Watermen catch two 8-footers on same day

Friday, Sept. 3, 2010

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Staff photo by REID SILVERMAN
Willy Dean of Scotland caught an 8-foot-long bull shark in a pound net in Cornfield Harbor near Point Lookout on Wednesday. It's being stored in a walk-in freezer until he figures out what to do with it.

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Submitted photo
Waterman Tommy Crowder caught the second bull shark of the day Wednesday in the Potomac River.

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Staff photo by REID SILVERMAN
This bull shark was caught in Cornfield Harbor on Wednesday. A captured shark in the area is rare.

A bull shark was caught on Wednesday morning in Cornfield Harbor near Point Lookout. That's rare for this area. Then another one was caught that afternoon in the Potomac River.

Waterman Willy Dean was only looking for rays Wednesday morning. What he got was an 8-foot male bull shark in his net.

The second was captured hours later farther up the Potomac River.

"I caught that shark yesterday afternoon off Tall Timbers. Two sharks in one day," said waterman Tommy Crowder on Thursday. "Two is like unheard of."

Dean and Crowder are pound-net fishermen; a pound net is a long underwater enclosure that traps fish in a large net. The net is then hauled up to the surface and the fish are brought on board.

Dean had two people from the Calvert Marine Museum with him Wednesday morning. "They needed some cownose rays for their exhibit," Dean said.

In Cornfield Harbor, on the Potomac River side of Point Lookout, they started pulling up the pound net and saw a shark swimming inside of it.

"It was an experience and he was" angry, Dean said.

Dean said he has been fishing for more than 30 years and has never caught a shark of any kind before.

To get it out of the net they threw a rope around its tail fin and eventually another around its head and hauled it aboard the 22-foot boat. The pound net was in 18 feet of water.

Once the bull shark was out of the water it began to suffocate and soon after died.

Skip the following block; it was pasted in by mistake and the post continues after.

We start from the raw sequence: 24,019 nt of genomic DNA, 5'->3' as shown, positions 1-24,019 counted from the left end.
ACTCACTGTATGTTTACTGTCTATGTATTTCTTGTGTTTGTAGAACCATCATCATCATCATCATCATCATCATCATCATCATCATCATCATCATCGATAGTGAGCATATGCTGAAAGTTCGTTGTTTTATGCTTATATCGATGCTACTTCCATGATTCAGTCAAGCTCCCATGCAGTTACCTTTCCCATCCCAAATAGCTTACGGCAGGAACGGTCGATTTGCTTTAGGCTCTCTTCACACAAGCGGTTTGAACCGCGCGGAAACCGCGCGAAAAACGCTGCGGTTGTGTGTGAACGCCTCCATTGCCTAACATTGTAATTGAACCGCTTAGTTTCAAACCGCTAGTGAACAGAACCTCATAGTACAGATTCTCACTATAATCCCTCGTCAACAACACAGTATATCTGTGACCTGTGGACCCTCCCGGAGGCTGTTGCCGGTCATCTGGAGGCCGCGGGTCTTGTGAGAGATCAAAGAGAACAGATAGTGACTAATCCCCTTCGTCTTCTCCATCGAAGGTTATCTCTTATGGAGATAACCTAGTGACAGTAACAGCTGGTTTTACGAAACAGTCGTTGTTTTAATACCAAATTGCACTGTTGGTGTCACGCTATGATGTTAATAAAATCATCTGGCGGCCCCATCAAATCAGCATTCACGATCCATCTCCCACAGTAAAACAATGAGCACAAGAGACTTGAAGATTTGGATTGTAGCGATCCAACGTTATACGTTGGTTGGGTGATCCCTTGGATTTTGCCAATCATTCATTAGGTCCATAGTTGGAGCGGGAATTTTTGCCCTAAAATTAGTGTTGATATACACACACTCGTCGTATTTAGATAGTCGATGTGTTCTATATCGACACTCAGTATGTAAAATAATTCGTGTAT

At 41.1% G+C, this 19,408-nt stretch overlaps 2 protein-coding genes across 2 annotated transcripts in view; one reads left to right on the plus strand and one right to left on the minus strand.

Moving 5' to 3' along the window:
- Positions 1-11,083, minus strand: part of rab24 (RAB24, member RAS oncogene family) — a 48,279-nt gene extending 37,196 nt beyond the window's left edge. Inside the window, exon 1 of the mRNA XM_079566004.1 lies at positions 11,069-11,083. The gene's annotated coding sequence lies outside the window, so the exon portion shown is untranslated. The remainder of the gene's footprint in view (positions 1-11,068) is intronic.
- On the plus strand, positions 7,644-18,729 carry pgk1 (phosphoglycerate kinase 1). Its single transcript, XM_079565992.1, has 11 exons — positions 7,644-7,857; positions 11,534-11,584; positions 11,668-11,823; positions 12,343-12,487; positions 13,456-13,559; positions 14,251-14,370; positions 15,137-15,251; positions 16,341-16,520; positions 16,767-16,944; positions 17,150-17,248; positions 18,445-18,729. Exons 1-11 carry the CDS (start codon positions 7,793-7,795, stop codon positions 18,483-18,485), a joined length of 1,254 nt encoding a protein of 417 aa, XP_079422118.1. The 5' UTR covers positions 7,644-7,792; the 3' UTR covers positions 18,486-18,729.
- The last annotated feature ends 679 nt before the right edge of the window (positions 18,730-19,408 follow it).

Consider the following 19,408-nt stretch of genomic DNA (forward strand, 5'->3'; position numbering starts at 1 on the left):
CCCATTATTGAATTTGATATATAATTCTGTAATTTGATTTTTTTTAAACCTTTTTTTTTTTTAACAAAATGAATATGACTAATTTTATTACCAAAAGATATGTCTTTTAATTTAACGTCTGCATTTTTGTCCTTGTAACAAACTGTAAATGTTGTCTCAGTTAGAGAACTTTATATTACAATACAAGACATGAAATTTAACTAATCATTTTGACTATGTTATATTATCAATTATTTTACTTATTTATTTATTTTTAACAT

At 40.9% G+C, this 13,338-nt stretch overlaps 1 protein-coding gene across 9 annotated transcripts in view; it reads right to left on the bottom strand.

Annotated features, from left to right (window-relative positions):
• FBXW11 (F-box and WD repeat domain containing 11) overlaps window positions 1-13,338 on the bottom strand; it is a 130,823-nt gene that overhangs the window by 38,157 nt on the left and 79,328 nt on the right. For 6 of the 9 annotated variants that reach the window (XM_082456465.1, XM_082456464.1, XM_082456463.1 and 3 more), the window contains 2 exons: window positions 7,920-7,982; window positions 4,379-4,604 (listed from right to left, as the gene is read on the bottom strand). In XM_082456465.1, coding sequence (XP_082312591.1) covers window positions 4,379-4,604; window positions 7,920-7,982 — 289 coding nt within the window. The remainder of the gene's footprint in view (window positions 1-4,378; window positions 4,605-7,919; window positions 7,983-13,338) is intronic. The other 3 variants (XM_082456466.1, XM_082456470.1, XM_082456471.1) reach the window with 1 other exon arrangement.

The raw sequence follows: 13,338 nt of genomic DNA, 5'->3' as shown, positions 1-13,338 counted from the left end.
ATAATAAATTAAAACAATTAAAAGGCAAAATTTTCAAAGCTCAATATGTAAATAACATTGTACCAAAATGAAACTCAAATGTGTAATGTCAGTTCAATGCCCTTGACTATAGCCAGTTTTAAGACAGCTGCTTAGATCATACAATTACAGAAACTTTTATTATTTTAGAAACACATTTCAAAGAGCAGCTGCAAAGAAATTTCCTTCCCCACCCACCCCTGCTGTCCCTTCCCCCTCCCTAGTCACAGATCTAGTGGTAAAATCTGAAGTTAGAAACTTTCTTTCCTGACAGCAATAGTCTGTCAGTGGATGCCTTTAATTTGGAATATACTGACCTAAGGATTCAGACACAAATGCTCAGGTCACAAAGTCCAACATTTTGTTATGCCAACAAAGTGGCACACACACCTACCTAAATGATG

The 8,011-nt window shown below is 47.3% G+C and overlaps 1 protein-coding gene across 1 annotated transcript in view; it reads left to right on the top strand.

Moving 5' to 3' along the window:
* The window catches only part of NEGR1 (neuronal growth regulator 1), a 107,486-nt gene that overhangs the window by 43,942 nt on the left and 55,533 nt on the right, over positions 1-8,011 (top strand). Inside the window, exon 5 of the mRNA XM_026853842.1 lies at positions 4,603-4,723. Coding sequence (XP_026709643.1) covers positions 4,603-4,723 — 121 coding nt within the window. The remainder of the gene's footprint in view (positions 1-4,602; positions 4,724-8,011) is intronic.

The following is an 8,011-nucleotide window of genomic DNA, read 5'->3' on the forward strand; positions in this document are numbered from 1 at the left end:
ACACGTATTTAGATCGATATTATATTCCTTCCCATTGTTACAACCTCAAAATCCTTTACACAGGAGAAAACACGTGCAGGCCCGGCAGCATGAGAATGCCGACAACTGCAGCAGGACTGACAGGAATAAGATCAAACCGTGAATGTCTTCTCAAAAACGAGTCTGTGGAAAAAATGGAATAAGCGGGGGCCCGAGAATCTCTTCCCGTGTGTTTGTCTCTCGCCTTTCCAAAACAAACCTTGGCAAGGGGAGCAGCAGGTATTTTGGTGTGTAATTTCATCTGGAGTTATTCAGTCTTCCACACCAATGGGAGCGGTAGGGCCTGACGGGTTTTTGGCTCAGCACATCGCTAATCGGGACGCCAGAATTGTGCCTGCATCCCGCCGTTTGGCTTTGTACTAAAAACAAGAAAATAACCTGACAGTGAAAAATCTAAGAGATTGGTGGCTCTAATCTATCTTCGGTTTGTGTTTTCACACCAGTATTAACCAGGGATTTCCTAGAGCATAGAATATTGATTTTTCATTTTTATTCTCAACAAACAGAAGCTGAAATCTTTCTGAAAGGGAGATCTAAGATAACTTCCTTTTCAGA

"He was king for a little while" on board, Dean said.

"The dog on board, she was loving the whole thing," said Ken Kaumeyer, curator of exhibits at the Calvert Marine Museum.

At 8 feet long, Dean estimated the shark weighed between 300 and 350 pounds.

"Between the snakeheads and this, no more skinny dipping for me," he said.

Dean looked into getting the shark stuffed but because it has no scales, it can't be done.

He said Wednesday he'll either sell it to a seafood vendor or his family will eat it. It's being stored in a walk-in freezer in his home at Scotland.

Crowder's bull shark was 8 feet, 3 inches, and he estimated it weighed 500 to 600 pounds. "He was a big boy," he said.

"He ended up drowning in the net," he said, and after pictures were taken those onboard "cut his belly open and threw him overboard" so it wouldn't float.

"We had a sturgeon this spring and he was about 6 foot long. That net's had a real good year," Crowder said.

Sharks are not uncommon in area waters, but bull sharks are rare. "That doesn't happen too often," Kaumeyer said.

"I've been wandering around the bay for 40 years and that's the first one I've ever seen," he said. "They're not seen in the bay very often."

The bull shark is the most aggressive shark in the world's oceans. It has the most testosterone of any animal and can also live in fresh water. The bull shark is blamed for attacks on humans and deaths in New Jersey in July 1916, when little was known about sharks in general.

Robert T. Brown, an Avenue waterman, said he caught a 7-foot, 6-inch dusky shark in the Potomac River just south of Breton Bay in June 1991.

"They come in and out all the time in the river here," Brown said, saying that sharks' teeth are prevalent on local beaches.

On Aug. 23, 1973, some fisherman accidentally caught five bull sharks and dragged three of them to shore out of the Patuxent River at the Esperanza Farms neighborhood. They were not as large as the ones Dean and Crowder caught.

Jesse Yeatman contributed to this report.